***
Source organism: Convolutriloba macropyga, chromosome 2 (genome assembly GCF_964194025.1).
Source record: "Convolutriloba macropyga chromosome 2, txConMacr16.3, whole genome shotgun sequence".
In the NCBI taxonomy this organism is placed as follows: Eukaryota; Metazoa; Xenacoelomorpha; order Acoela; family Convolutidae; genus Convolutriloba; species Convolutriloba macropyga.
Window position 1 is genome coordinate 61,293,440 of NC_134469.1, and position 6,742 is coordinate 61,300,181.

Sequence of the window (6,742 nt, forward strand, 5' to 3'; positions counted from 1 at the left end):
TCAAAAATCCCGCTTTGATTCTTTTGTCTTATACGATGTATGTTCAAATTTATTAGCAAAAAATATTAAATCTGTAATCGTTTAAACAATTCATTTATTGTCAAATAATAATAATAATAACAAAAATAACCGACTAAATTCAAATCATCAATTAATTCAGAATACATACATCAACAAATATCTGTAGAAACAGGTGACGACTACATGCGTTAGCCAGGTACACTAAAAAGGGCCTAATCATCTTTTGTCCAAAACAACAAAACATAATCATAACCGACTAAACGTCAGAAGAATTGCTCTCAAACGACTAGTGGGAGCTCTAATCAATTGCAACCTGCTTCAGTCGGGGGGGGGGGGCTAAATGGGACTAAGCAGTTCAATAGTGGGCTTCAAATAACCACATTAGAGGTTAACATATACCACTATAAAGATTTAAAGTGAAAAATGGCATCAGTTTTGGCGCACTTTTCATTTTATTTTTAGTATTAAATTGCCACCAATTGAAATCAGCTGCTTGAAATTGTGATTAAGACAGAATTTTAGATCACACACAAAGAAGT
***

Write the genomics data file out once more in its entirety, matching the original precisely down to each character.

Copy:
Source organism: Convolutriloba macropyga, chromosome 2 (genome assembly GCF_964194025.1).
Source record: "Convolutriloba macropyga chromosome 2, txConMacr16.3, whole genome shotgun sequence".
In the NCBI taxonomy this organism is placed as follows: Eukaryota; Metazoa; Xenacoelomorpha; order Acoela; family Convolutidae; genus Convolutriloba; species Convolutriloba macropyga.
Window position 1 is genome coordinate 61,293,440 of NC_134469.1, and position 6,742 is coordinate 61,300,181.

Sequence of the window (6,742 nt, forward strand, 5' to 3'; positions counted from 1 at the left end):
TCAAAAATCCCGCTTTGATTCTTTTGTCTTATACGATGTATGTTCAAATTTATTAGCAAAAAATATTAAATCTGTAATCGTTTAAACAATTCATTTATTGTCAAATAATAATAATAATAACAAAAATAACCGACTAAATTCAAATCATCAATTAATTCAGAATACATACATCAACAAATATCTGTAGAAACAGGTGACGACTACATGCGTTAGCCAGGTACACTAAAAAGGGCCTAATCATCTTTTGTCCAAAACAACAAAACATAATCATAACCGACTAAACGTCAGAAGAATTGCTCTCAAACGACTAGTGGGAGCTCTAATCAATTGCAACCTGCTTCAGTCGGGGGGGGGGGGCTAAATGGGACTAAGCAGTTCAATAGTGGGCTTCAAATAACCACATTAGAGGTTAACATATACCACTATAAAGATTTAAAGTGAAAAATGGCATCAGTTTTGGCGCACTTTTCATTTTATTTTTAGTATTAAATTGCCACCAATTGAAATCAGCTGCTTGAAATTGTGATTAAGACAGAATTTTAGATCACACACAAAGAAGT